The word euphemism itself can be used as a euphemism. In the animated TV special Halloween Is Grinch Night (see Dr. Seuss), a child asks to go to the euphemism, where euphemism is being used as a euphemism for outhouse. This euphemistic use of "euphemism" also occurred in the play Who's Afraid of Virginia Woolf? where a character requests, "Martha, will you show her where we keep the, uh, euphemism?"
In Wes Anderson's film Fantastic Mr. Fox, the replacement of swear words by the word "cuss" became a humorous motif throughout the film.
In Tom Hanks's web series Electric City, the use of profanity has been censored by the word "expletive". "[Expletive deleted]" entered public discourse after its notorious use in censoring transcripts of the Watergate tapes.
In Isaac Asimov's Foundation series, the curses of the scientist Ebling Mis have all been replaced with the word "unprintable". In fact, there is only one case of his curses being referred to as such, leading some readers to mistakenly assume that the euphemism is Ebling's, rather than Asimov's. The same word has also been used in his short story "Flies".
George Carlin has stated in audio books and his stand up shows that euphemisms soften everyday language and take the life out of it. The use of euphemisms, as he has stated, is so that white Americans, especially those he calls whiny, narcissistic baby boomers, will not have to face the toughness of life.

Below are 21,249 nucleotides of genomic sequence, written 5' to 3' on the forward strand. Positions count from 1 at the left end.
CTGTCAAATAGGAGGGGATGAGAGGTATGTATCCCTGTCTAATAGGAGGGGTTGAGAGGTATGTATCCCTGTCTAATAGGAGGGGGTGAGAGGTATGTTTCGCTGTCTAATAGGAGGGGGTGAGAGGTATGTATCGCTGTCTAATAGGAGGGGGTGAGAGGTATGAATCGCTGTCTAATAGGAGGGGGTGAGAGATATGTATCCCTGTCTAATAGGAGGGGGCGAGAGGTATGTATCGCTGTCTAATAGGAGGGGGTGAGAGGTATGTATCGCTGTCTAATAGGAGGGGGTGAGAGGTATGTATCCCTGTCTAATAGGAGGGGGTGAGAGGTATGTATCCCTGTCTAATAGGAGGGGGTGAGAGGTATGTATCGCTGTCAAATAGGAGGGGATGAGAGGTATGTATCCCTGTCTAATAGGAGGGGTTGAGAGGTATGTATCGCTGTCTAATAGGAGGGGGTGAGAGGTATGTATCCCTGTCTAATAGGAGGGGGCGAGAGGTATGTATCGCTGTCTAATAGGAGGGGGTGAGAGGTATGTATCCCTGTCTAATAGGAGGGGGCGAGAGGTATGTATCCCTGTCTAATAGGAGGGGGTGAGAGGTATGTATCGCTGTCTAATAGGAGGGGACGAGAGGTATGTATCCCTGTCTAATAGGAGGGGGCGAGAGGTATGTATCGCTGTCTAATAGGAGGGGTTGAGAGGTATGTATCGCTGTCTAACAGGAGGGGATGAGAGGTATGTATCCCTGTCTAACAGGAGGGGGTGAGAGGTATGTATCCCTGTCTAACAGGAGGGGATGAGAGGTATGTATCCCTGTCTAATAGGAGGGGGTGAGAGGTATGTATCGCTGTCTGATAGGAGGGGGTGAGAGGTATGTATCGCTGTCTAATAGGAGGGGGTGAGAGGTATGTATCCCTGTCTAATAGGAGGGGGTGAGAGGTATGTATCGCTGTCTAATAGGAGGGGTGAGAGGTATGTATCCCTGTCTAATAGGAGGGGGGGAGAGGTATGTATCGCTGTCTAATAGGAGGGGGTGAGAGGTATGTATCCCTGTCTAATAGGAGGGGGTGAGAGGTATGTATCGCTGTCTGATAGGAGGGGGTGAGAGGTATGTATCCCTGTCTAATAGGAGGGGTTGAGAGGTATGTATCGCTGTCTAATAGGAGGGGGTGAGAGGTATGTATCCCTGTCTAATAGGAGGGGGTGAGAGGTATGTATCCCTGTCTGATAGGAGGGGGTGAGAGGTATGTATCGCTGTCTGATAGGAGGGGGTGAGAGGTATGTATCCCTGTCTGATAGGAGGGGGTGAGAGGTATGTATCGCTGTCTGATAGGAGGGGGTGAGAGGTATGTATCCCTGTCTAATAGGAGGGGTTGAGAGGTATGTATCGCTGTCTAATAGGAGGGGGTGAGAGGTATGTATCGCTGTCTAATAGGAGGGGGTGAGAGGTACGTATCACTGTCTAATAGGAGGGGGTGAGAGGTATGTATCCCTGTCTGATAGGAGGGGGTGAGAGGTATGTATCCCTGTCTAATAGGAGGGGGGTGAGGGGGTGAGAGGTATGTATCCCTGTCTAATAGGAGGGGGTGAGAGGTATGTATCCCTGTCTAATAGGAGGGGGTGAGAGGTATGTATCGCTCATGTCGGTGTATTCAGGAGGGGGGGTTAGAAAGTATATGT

Uglier even than human-rights abuses and more obscure even than comfort station, affirmative action is a euphemism with little to be said for it.
Chapter 4: Affirmative Action Diversity: A Euphemism for Preferences, Quotas, and Set-asides
In modern times, various social and political movements have introduced euphemisms, from affirmative action to political correctness to international conflicts, which are linguistically and culturally driven.
[T]he report . . . cuts through the ocean of euphemism, the EITs, enhanced interrogation techniques, and all that. It gets to straight language. Torture -- it's obviously torture. . . . the metaphor and the euphemism is designed to dull the moral sensibility.
Enhanced interrogation has always been a kind of handy euphemism (for torture)
The Honest Jakes or Privy has graduated via Offices to the final horror of Toilet.